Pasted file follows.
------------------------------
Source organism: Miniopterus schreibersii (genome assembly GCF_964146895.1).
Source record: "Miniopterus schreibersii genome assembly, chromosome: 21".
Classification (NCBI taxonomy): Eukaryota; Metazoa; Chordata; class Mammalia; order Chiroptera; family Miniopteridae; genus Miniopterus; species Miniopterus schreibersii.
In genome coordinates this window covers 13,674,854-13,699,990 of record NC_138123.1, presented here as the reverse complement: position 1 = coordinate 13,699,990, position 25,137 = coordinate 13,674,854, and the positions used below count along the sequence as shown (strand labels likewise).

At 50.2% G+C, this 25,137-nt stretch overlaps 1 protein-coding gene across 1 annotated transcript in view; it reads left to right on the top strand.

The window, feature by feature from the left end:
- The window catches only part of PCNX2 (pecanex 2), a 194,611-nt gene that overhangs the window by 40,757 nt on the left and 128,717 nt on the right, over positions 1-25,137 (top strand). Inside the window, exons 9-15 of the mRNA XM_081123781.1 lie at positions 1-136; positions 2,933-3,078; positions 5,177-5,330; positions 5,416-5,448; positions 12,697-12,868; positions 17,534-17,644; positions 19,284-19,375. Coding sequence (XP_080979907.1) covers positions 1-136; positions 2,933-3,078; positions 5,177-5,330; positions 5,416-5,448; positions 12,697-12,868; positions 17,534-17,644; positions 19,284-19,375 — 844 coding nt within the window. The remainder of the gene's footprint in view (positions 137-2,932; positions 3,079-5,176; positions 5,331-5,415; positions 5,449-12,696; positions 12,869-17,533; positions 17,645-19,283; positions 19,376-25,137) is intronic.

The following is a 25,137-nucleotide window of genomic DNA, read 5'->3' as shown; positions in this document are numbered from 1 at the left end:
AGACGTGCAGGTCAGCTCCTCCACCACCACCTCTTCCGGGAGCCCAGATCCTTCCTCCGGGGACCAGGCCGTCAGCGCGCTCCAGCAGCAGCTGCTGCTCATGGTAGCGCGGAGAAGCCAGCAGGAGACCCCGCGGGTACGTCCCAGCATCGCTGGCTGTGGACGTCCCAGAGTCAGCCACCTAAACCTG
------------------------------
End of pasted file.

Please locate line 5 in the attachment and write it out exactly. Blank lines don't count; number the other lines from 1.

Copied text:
At 50.2% G+C, this 25,137-nt stretch overlaps 1 protein-coding gene across 1 annotated transcript in view; it reads left to right on the top strand.